Music and Events in Hardwick: Last Thursday, the fabulous vocal and songwriting powerhouse Erin McDermott with her band the Dixie Red Delights entertained us at Claire's. On Wednesday October 1, the Highfields Institute brings author and environmental activist Bill McKibben to the Hardwick Town House. He will be speaking from 5:30 to 6:30 PM. Admission is $10.00 and all proceeds go to Highfields Institute, a cutting edge composting facility in Hardwick. To learn more about what Highfields does and for more info about the Bill McKibben event, you can go to their website at http://www.highfieldsinstitute.org/. Of course, we send our compost to Highfields, where it gets turned back into soil to grow the food we feed you at Claire's. A beautiful circle.
Cooking on Main Street: Steven has some yummy delicious new items on the menu. His acorn sqash soup with curry is out of this world. He is truly a soup magician. He is also serving a scrumptious cheese fondue made with Jasper Hill Bayley Hazen Blue Cheese and their Constant Bliss. And did you hear the rumor that a turkey curry pot pie is on the menu? Hungry yet?
Just one more beer delivery to go today and then I'm off to the High Mowing Seeds Field Day to wander around their acres of test plots. Very fun. You can check out what High Mowing is up to at their website highmowingseeds.com. Today they are going to tell us all about their plans to grow sow beans in Vermont and then process them - at Vermont Soy in Hardwick, of course. http://www.vermontsoy.com/.Don't forget to check in at our blog at http://www.clairesvt.com/ for more info about our goings on.There you have it. Enjoy your week and we hope to see you soon. Peace.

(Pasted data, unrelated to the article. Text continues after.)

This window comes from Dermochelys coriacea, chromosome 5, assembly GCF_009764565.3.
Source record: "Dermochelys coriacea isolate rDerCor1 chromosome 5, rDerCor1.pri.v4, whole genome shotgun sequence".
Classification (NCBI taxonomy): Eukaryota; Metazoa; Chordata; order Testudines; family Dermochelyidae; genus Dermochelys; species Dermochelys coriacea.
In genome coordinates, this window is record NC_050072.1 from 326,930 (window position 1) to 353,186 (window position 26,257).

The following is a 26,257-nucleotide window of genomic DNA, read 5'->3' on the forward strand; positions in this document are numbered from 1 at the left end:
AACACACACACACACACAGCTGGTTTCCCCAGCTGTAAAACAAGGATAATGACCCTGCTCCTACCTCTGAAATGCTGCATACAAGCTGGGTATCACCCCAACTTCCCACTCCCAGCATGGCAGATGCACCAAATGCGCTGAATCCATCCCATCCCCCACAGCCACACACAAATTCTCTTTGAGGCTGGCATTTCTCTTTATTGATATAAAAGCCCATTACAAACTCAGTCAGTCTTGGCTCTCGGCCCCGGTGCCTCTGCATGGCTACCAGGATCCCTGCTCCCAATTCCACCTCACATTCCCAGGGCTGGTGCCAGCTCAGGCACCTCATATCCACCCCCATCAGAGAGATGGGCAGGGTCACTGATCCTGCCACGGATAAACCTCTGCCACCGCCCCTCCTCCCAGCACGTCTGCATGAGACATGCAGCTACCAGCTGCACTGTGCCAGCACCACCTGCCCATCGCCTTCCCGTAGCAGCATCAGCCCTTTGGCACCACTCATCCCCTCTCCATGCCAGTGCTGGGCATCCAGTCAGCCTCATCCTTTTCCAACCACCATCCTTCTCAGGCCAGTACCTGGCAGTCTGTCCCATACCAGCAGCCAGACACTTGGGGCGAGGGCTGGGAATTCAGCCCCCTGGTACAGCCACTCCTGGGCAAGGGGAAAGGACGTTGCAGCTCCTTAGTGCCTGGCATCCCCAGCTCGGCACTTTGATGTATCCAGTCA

Thursday, September 4, 2008
Wednesday, September 3, 2008
Wednesday, August 13, 2008
As you might have noticed, if you've had the opportunity to stop at Claire's or thought you might drop in for a quick bite to eat, the energy and vitality of the restaurant has taken on a life of its own. Almost every night, we have served at least 80 guests, and many nights we serve over 100. At least one night per week, 150 people cross our threshold and enjoy the best food produced by our local farmers.